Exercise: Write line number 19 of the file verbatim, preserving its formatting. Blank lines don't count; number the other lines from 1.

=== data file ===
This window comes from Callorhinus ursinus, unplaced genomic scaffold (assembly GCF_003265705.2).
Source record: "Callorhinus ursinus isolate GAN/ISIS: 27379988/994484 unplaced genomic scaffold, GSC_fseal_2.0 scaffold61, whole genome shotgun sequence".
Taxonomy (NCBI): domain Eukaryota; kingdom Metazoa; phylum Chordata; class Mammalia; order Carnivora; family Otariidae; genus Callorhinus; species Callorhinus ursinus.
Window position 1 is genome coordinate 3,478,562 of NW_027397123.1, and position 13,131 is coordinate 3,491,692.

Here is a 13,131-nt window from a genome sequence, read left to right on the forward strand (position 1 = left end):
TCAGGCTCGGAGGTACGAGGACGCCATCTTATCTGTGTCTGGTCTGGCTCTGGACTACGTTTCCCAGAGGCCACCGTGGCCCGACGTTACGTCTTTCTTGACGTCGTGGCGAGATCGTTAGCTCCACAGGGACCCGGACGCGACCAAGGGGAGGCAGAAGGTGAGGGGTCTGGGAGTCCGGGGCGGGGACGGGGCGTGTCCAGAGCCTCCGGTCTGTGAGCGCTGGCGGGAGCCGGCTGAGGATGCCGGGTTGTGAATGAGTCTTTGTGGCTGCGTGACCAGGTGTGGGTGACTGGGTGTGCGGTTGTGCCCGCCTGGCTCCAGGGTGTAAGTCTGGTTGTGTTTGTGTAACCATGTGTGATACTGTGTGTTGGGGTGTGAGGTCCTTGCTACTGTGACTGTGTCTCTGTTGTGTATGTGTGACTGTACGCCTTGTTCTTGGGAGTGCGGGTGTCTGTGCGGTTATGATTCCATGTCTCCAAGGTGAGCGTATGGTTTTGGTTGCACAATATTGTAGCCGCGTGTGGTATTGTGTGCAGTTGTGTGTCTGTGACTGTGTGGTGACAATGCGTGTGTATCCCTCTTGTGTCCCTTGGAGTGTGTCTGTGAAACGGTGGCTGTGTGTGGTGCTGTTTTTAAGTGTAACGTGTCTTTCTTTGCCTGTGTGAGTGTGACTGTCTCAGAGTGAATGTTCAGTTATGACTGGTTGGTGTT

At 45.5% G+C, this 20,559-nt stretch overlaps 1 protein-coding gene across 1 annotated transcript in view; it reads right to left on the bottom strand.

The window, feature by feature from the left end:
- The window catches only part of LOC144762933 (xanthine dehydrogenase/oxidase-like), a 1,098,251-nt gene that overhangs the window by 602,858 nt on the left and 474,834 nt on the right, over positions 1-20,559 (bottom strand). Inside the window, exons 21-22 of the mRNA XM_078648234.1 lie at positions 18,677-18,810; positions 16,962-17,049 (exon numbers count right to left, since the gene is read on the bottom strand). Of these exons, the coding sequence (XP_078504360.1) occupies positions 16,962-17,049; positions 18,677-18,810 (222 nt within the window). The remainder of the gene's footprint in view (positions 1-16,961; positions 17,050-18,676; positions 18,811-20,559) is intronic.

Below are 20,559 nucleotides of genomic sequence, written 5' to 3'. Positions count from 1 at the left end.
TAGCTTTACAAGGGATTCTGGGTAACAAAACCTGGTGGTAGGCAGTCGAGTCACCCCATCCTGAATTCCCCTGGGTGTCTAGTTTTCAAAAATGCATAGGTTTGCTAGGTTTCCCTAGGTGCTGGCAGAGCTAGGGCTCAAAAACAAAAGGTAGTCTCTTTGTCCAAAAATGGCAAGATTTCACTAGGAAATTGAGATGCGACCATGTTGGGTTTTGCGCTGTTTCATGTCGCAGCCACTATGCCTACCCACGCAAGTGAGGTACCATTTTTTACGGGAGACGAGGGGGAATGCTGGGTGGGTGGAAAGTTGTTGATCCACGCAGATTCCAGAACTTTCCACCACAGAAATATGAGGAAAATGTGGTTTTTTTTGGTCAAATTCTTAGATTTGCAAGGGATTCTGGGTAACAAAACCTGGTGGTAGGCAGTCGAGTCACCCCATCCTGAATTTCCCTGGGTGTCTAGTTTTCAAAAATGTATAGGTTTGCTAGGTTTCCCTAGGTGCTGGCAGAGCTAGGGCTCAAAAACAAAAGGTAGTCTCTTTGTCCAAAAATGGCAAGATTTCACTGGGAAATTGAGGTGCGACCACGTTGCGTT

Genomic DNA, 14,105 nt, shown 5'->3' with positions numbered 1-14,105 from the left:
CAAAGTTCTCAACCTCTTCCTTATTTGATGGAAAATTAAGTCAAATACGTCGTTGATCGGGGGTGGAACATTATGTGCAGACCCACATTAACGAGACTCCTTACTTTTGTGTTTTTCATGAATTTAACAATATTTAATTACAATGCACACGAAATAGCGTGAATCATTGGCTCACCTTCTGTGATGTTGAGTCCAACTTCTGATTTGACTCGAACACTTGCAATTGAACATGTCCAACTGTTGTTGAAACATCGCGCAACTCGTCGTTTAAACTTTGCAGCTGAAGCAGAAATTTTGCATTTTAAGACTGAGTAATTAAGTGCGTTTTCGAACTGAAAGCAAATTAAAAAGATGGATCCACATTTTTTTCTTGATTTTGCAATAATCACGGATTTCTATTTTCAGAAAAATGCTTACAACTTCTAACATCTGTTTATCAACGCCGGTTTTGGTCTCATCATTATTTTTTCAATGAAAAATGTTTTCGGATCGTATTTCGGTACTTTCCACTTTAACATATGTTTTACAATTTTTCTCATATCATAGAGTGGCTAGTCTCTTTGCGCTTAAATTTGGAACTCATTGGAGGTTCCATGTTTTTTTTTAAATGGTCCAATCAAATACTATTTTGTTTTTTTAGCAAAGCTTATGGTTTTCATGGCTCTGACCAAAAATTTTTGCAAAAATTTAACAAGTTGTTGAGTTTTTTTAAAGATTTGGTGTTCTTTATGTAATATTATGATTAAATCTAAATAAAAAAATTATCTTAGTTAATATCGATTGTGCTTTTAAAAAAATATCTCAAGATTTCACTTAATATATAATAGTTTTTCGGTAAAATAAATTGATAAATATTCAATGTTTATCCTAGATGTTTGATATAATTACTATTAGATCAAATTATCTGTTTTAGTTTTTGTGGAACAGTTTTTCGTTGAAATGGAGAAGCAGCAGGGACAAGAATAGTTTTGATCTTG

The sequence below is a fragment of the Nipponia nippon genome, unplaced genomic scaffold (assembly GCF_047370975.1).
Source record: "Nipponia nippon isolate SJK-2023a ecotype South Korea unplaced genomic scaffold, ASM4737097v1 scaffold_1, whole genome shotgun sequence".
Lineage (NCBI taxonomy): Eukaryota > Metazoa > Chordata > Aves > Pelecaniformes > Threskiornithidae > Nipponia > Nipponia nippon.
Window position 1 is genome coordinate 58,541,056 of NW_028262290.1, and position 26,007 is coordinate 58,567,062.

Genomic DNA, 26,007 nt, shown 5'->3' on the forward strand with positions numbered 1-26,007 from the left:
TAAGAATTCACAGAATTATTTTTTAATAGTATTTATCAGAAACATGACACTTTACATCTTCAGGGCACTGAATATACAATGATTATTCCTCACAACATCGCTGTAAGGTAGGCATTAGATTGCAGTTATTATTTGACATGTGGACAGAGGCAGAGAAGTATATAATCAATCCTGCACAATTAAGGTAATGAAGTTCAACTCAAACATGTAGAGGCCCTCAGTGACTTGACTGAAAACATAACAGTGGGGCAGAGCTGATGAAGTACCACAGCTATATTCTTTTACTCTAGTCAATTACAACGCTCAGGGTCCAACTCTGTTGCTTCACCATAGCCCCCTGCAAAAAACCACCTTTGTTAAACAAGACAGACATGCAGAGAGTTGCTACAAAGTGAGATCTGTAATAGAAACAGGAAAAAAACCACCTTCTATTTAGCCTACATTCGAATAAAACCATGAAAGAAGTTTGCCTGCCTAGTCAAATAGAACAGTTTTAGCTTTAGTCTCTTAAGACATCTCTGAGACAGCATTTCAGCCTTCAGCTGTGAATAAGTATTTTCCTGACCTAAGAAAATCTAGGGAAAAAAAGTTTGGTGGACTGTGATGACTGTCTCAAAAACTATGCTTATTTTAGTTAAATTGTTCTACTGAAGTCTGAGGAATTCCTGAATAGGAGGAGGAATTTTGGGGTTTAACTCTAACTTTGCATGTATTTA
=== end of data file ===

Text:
TAAGAATTCACAGAATTATTTTTTAATAGTATTTATCAGAAACATGACACTTTACATCTTCAGGGCACTGAATATACAATGATTATTCCTCACAACATCGCTGTAAGGTAGGCATTAGATTGCAGTTATTATTTGACATGTGGACAGAGGCAGAGAAGTATATAATCAATCCTGCACAATTAAGGTAATGAAGTTCAACTCAAACATGTAGAGGCCCTCAGTGACTTGACTGAAAACATAACAGTGGGGCAGAGCTGATGAAGTACCACAGCTATATTCTTTTACTCTAGTCAATTACAACGCTCAGGGTCCAACTCTGTTGCTTCACCATAGCCCCCTGCAAAAAACCACCTTTGTTAAACAAGACAGACATGCAGAGAGTTGCTACAAAGTGAGATCTGTAATAGAAACAGGAAAAAAACCACCTTCTATTTAGCCTACATTCGAATAAAACCATGAAAGAAGTTTGCCTGCCTAGTCAAATAGAACAGTTTTAGCTTTAGTCTCTTAAGACATCTCTGAGACAGCATTTCAGCCTTCAGCTGTGAATAAGTATTTTCCTGACCTAAGAAAATCTAGGGAAAAAAAGTTTGGTGGACTGTGATGACTGTCTCAAAAACTATGCTTATTTTAGTTAAATTGTTCTACTGAAGTCTGAGGAATTCCTGAATAGGAGGAGGAATTTTGGGGTTTAACTCTAACTTTGCATGTATTTA